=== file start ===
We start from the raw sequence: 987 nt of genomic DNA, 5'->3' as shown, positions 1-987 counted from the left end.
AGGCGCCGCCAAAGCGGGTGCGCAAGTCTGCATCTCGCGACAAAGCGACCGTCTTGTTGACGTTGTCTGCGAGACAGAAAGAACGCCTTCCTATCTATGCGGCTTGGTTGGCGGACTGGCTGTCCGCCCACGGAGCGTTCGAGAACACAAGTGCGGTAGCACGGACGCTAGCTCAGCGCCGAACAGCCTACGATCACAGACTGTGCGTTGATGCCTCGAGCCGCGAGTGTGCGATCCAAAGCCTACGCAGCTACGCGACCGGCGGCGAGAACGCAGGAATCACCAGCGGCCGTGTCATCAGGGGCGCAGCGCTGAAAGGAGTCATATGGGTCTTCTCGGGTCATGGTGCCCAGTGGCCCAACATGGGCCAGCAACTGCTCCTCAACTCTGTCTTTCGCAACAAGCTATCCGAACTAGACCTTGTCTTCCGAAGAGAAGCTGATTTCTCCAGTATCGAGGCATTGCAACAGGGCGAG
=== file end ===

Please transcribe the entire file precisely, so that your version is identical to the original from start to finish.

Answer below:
We start from the raw sequence: 987 nt of genomic DNA, 5'->3' as shown, positions 1-987 counted from the left end.
AGGCGCCGCCAAAGCGGGTGCGCAAGTCTGCATCTCGCGACAAAGCGACCGTCTTGTTGACGTTGTCTGCGAGACAGAAAGAACGCCTTCCTATCTATGCGGCTTGGTTGGCGGACTGGCTGTCCGCCCACGGAGCGTTCGAGAACACAAGTGCGGTAGCACGGACGCTAGCTCAGCGCCGAACAGCCTACGATCACAGACTGTGCGTTGATGCCTCGAGCCGCGAGTGTGCGATCCAAAGCCTACGCAGCTACGCGACCGGCGGCGAGAACGCAGGAATCACCAGCGGCCGTGTCATCAGGGGCGCAGCGCTGAAAGGAGTCATATGGGTCTTCTCGGGTCATGGTGCCCAGTGGCCCAACATGGGCCAGCAACTGCTCCTCAACTCTGTCTTTCGCAACAAGCTATCCGAACTAGACCTTGTCTTCCGAAGAGAAGCTGATTTCTCCAGTATCGAGGCATTGCAACAGGGCGAG